January 24, 2008

HARRISONBURG—In his weekly “Strategic Interests” column for the World Defense Review, Dr. J. Peter Pham, Director of the Nelson Institute for International and Public Affairs at James Madison University, focuses on “a lingering dispute over the Abyei district which has received relatively little coverage in the Western media threatens not only the North-South peace deal, but also bodes ill for the resolution of Sudan’s other conflicts, not the least of all the one in Darfur which continues unabated notwithstanding the recent stand-up of a hybrid African Union/United Nations peacekeeping mission (UNAMID).”

Under the terms of internationally-brokered peace accords which ended decades of civil war between the Arab-dominated Muslim north of the country and South Sudan, where the population is largely Christian or adherents of traditional African religions—a conflict that took the lives of over two million people, most South Sudanese—the demarcation of the limits of the contested district were subject to a “final and binding” ruling by an internationally-appointed Abyei Boundary Commission (ABC). The ABC ruled in 2005, but Sudanese president Umar al-Bashir has rejected its conclusions and failed to honor his treaty obligations. According to Dr. Pham,

The reason for Khartoum’s recalcitrance is all too obvious. The ABC’s ruling places some of Sudan’s most productive oilfields—including Heglig, Diffra, and Bamboo Complex, as well as part of Toma South, which collectively have at least 200 million barrels of recoverable reserves left—inside Abyei. According to a study last year by the International Crisis Group, the annual revenue from Abyei’s oilfields is roughly $500 million. Since the NCP regime has refused to accept the ABC decision, it goes without saying that neither has it implemented the Abyei Protocol’s requirement to share the districts oil revenue with the Government of South Sudan (GOSS), the two state governments, and the local populace, Ngok and Misseriya alike. The 42 percent share that is owed to the [Sudan People’s Liberation Movement] authorities alone would have amounted, just for the period since the ABC’s final report was submitted, to more than $750 million—a sum that Juba-based government could use not only to rebuild the war-torn region, but also to create the professional military and security force it will need in the months and years ahead… Conversely, bereft of the income it derives from its monopolization of Abyei’s petroleum production, the NCP would not only have fewer resources with which to prosecute its current campaign of ethnic cleansing in Darfur, but less largesse with which to assure itself of the loyalty of the various component factions within its Arab-Islamist core constituency. And if the Ngok Dinka of Abyei opt to align the district with their southern kin and South Sudan votes for independence—both courses of action which most observers deem likely—then the parasitic ruling elites in Khartoum face financial catastrophe.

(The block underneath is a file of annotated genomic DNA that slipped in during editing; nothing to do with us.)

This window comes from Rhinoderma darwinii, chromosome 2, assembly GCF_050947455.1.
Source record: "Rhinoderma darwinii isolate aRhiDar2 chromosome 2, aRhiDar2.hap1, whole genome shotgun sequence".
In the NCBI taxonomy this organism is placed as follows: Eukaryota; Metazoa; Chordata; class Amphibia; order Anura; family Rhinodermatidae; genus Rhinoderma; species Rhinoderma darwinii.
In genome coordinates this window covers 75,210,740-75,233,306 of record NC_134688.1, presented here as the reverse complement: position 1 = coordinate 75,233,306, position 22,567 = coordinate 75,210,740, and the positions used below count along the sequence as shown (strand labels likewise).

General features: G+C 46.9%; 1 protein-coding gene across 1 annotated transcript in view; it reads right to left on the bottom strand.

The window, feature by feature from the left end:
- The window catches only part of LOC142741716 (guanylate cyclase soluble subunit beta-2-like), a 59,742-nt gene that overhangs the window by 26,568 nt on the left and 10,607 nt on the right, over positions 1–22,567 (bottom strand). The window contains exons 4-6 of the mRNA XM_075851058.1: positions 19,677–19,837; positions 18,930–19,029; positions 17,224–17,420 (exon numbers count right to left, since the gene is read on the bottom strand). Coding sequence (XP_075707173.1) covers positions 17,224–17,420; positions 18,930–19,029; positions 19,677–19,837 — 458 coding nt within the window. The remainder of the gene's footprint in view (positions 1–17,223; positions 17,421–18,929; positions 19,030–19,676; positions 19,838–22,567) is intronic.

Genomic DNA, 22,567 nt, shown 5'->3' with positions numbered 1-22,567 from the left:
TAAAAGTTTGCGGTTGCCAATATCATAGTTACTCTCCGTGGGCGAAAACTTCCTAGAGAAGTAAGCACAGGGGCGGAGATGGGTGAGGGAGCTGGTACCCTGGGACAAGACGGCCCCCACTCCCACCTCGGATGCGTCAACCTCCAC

Consequently, the essay argues:

I f Khartoum is already more than two years behind schedule on adherence to its commitments on Abyei and giving no indication of being inclined to ever do so, how reasonable is it to anticipate that it will allow elections to take place in 2009 and the referendum on South Sudan to be held in 2011 as it supposed to under the CPA? Or whether, even if the polls take place, that it will honor the results? Consequently, should the GOSS feel itself legally or politically bound by the admittedly arbitrary timetables set by the CPA if it is clear that the northern Islamist regime has no intention of honoring the substance of the peace accord?

Alternatively, if the international guarantors who signed the CPA, including the Abyei Protocol—the U.S., which drove the negotiation of the accords, as well as Britain, Egypt, Italy, Kenya, the Netherlands, Norway, and Uganda, in addition to the regional Intergovernmental Authority on Development (IGAD), the IGAD Partners Forum, the African Union, the European Union, the Arab League, and the UN—have failed to hold Umar al-Bashir and his regime accountable for flouting the its treaty obligations, how can they credibly mediate the other conflicts they are currently trying to resolve in Darfur, East Sudan, and other regions of the fragile country, to say nothing of those in points beyond? And if these external partners are unable to act vigorously enough ensure the Bashir regime’s compliance with a clear international agreements which they themselves guaranteed, what moral right do they have to persist in their diplomatic resistance to the centrifugal indigenous forces seek to break free of Khartoum’s yoke?

To read the full text of Dr. Pham’s article, “What’s at Stake in Sudan’s Abyei,” click here.